** read a Catholic classic such as G. K. Chesterton's Orthodoxy, Francois Mauriac's Holy Thursday, Pascal's Pensees, Hans Urs von Balthasar's Prayer, Henri de Lubac's Motherhood of the Church, or a work of Edith Stein, Paul Claudel, or Cardinal Newman.
** study Pope John Paul II's apostolic letter, Familiaris Consortio on the Christian family; or any of his writings, especially Original Unity of Man and Woman, Blessed are the Pure in Heart, or Reflections on Humanae Vitae
** study a section of the Catechism of the Catholic Church.
Something for the heart
** Read the Psalms, Job, or the Song of Songs.
** Learn more about a courageous Christian of the past for example, Saint Isaac Jogues and the North American Martyrs, Saint Joan of Arc, Maximilian Kolbe, Saint Teresa of Avila, or the patron saints of family members.
Listen to traditional sacred music and study sacred art works that are an important part of our Catholic heritage. (Many beautiful books of Medieval and Renaissance prayer books and paintings are available. Children like to look at these pictures, too, especially with you.)
Something for the soul
** Read Jeremiah, Daniel, or other Old Testament prophets, one of the Gospels, the Acts of the Apostles, or Saint Paul's Letter to the Romans.
** Recite the Divine Office (Liturgy of the Hours), or memorize a devotion or classic Catholic prayer.
** Read works of great spiritual writers of the past, such as Saint Ignatius of Loyola, The Confessions of Saint Augustine, Imitation of Christ by Thomas á Kempis, and The Way of Perfection by Saint Teresa of Avila.
** Study contemporary spiritual writings, such as Pope John Paul II's meditation, The Light of Christ, Sign of Contradiction, or The Way of Christ; Hans Urs von Balthasar's The Threefold Garland, or Prayer; or Romano Guardini's Meditations before Mass.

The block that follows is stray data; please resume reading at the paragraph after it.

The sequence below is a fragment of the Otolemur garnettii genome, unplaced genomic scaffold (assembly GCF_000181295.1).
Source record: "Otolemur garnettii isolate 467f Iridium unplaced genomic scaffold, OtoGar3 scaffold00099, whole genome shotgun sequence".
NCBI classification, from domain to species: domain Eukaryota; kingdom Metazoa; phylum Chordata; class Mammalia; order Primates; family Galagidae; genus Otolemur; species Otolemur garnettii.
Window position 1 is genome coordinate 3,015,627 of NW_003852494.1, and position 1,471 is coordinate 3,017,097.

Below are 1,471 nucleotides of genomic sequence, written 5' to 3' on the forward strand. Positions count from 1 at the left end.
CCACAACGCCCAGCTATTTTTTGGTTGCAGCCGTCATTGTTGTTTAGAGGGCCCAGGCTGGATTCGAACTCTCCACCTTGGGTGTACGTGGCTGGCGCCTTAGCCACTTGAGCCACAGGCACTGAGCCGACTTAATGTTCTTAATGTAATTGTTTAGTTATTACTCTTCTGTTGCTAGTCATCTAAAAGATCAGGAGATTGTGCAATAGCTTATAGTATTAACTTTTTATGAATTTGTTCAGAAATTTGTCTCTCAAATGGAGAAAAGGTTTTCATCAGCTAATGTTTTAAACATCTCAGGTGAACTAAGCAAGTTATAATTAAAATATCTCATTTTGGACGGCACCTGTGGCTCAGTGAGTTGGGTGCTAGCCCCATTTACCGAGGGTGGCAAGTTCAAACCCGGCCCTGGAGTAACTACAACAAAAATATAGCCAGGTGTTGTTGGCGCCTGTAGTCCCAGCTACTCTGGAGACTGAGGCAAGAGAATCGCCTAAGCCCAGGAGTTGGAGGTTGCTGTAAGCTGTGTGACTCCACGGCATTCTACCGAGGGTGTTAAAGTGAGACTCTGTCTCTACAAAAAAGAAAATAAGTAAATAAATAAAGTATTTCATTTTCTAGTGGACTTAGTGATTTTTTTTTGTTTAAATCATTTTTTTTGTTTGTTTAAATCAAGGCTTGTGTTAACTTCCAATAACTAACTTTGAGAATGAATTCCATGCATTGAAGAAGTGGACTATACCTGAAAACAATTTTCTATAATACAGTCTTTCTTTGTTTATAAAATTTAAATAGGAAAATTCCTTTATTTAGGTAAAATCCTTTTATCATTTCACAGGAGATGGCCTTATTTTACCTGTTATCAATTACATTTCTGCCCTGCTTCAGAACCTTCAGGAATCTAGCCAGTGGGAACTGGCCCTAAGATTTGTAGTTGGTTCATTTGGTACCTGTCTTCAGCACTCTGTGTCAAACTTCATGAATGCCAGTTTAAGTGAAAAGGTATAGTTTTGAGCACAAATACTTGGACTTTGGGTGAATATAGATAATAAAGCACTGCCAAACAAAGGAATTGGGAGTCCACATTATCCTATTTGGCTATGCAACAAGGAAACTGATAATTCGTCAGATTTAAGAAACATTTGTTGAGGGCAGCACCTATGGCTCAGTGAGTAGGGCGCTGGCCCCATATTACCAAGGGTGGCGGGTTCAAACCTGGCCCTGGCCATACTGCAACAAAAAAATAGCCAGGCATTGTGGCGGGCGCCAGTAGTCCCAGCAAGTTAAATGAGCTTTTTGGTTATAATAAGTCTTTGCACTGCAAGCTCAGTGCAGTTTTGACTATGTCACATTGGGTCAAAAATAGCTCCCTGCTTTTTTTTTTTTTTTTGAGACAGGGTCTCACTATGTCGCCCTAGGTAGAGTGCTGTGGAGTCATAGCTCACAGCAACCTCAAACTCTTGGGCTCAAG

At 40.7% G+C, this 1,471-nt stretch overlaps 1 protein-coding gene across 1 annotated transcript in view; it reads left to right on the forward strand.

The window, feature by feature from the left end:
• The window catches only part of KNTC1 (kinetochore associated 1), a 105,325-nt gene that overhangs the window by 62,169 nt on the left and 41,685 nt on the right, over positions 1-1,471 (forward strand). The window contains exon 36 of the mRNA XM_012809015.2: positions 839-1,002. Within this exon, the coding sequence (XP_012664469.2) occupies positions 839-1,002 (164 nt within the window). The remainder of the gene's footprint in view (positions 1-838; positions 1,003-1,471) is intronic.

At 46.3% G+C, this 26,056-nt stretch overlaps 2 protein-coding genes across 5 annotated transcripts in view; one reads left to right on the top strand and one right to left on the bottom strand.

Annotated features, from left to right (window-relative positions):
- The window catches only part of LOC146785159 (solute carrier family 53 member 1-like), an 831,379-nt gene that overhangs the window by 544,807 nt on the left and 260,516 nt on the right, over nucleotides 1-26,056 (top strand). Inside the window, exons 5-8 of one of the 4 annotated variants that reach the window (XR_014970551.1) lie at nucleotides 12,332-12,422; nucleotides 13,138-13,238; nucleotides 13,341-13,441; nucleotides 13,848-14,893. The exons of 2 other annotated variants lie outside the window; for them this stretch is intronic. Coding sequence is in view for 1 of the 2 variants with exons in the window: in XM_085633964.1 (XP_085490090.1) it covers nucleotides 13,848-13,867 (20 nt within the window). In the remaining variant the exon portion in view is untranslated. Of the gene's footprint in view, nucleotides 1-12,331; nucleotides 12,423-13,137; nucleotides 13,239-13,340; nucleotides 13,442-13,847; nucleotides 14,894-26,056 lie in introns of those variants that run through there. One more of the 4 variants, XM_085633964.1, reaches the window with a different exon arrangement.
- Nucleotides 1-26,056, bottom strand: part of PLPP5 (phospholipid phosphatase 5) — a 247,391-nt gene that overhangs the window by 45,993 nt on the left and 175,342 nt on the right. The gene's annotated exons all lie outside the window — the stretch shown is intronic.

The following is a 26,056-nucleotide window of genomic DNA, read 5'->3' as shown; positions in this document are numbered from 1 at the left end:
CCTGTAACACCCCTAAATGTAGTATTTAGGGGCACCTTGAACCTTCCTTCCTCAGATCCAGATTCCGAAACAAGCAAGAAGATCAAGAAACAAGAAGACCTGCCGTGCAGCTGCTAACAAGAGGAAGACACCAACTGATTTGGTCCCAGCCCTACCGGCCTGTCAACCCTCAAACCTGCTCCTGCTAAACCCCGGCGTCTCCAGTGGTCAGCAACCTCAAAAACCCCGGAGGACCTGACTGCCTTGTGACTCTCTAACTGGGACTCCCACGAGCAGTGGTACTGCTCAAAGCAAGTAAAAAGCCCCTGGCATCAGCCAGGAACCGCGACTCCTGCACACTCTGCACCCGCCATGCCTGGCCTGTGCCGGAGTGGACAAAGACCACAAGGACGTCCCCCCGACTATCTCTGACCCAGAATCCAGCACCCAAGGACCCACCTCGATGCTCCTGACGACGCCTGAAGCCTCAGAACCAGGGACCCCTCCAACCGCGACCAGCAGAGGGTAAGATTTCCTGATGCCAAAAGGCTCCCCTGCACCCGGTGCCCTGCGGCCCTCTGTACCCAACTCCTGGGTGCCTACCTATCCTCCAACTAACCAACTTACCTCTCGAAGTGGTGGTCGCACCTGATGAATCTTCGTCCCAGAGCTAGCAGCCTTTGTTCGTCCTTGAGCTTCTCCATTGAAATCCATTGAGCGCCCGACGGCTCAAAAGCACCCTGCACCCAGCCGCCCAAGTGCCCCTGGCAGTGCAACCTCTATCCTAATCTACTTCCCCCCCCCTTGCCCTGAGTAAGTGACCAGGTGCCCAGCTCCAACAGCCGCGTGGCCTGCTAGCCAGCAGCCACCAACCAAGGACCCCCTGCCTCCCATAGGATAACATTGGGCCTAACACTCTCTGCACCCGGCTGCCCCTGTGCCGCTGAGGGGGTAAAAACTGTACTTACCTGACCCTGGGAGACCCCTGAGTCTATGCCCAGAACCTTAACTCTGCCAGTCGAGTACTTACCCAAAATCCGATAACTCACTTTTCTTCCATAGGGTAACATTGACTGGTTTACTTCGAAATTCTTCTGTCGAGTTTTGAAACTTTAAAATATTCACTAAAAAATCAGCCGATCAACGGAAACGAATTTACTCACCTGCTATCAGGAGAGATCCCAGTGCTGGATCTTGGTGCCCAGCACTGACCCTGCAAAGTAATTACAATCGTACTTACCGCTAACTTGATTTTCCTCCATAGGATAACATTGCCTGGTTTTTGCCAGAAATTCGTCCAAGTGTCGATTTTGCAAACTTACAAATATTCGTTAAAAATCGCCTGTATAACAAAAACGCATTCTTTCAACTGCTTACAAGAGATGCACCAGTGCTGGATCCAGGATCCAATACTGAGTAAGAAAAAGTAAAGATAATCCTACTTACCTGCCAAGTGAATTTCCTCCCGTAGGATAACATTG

** Say the Rosary every day. (Lent would be a good time to begin to teach your young child to say the Hail Mary with you.)
One traditional lenten food symbolizes prayer and fasting the pretzel. The name is a Germanicized form of the Latin word, bracellae, arms. Early Christians apparently made this lenten bread from flour, salt and water only (no fat), shaping it to represent arms folded in prayer. In some places in Europe the pretzel is commonly associated with Saint Joseph's day (March 19). Following is a recipe for soft pretzels.
Combine in a mixing bowl:
1 cup warm water
1 package (1-1/2 tablespoons) dry yeast
1 teaspoon sugar
Add, and beat at least 3 minutes:
1 1/2 cups sifted flour
2 tablespoons soft butter
1/2 teaspoon salt
1 tablespoon sugar
Stir in 1 1/4 cups flour and knead until the dough loses its stickiness.
Let the dough rise ("proof") in a greased bowl in a warm place until it is doubled in bulk (about an hour).
Punch down the dough and divide it into 12 pieces. Roll each piece into a long rope, and form it into a pretzel shape. (There will be a dozen 6 inch pretzels.)
Place the pretzels on a greased baking sheet and let them rise until almost doubled in bulk (about 1/2 hour).
Preheat oven to 475 degrees F.
While the oven is heating, prepare a boiling solution in a large non-aluminum kettle:
4 cups water
5 teaspoons baking soda
With a slotted spoon, carefully lower the pretzels into the boiling water and boil about a minute, or until they float to the top. Return the pretzels to the baking sheet. Sprinkle the pretzels with coarse sea salt or Kosher salt, and bake them until they are nicely browned (about 10-12 minutes).
Pretzels are best when eaten while still warm, but they may be stored in a tightly closed container for up to a week, or may be frozen.
The Observance of Lent is adapted from
Family Sourcebook for Lent and Easter